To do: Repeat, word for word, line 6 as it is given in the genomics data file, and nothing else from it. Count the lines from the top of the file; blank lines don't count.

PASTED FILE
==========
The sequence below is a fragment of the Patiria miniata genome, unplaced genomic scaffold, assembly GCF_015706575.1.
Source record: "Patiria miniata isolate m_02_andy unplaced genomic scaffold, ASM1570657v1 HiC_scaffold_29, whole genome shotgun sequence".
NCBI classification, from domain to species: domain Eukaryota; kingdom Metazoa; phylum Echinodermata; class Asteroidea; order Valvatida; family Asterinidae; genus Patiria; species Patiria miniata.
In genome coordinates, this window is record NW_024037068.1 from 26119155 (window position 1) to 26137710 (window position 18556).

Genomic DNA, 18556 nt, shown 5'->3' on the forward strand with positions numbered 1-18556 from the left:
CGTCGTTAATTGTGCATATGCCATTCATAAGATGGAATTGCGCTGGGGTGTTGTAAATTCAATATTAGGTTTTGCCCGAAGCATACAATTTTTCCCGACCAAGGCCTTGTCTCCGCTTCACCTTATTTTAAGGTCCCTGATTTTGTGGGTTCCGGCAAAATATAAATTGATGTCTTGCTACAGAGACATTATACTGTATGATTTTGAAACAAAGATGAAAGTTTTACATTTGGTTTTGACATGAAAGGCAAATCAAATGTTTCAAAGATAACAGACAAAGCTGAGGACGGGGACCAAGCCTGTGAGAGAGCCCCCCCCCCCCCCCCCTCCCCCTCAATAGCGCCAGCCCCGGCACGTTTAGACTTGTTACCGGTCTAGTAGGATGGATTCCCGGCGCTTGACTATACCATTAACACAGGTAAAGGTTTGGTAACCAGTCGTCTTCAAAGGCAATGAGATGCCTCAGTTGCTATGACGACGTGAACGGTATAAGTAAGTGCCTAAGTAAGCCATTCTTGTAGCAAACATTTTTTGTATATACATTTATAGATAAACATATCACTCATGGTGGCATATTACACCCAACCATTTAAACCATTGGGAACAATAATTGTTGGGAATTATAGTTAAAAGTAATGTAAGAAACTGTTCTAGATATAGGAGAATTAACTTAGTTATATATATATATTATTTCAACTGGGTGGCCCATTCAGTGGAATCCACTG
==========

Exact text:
CGTCGTTAATTGTGCATATGCCATTCATAAGATGGAATTGCGCTGGGGTGTTGTAAATTCAATATTAGGTTTTGCCCGAAGCATACAATTTTTCCCGACCAAGGCCTTGTCTCCGCTTCACCTTATTTTAAGGTCCCTGATTTTGTGGGTTCCGGCAAAATATAAATTGATGTCTTGCTACAGAGACATTATACTGTATGATTTTGAAACAAAGATGAAAGTTTTACATTTGGTTTTGACATGAAAGGCAAATCAAATGTTTCAAAGATAACAGACAAAGCTGAGGACGGGGACCAAGCCTGTGAGAGAGCCCCCCCCCCCCCCCCCTCCCCCTCAATAGCGCCAGCCCCGGCACGTTTAGACTTGTTACCGGTCTAGTAGGATGGATTCCCGGCGCTTGACTATACCATTAACACAGGTAAAGGTTTGGTAACCAGTCGTCTTCAAAGGCAATGAGATGCCTCAGTTGCTATGACGACGTGAACGGTATAAGTAAGTGCCTAAGTAAGCCATTCTTGTAGCAAACATTTTTTGTATATACATTTATAGATAAACATATCACTCATGGTGGCATATTACACCCAACCATTTAAACCATTGGGAACAATAATTGTTGGGAATTATAGTTAAAAGTAATGTAAGAAACTGTTCTAGATATAGGAGAATTAACTTAGTTATATATATATATTATTTCAACTGGGTGGCCCATTCAGTGGAATCCACTG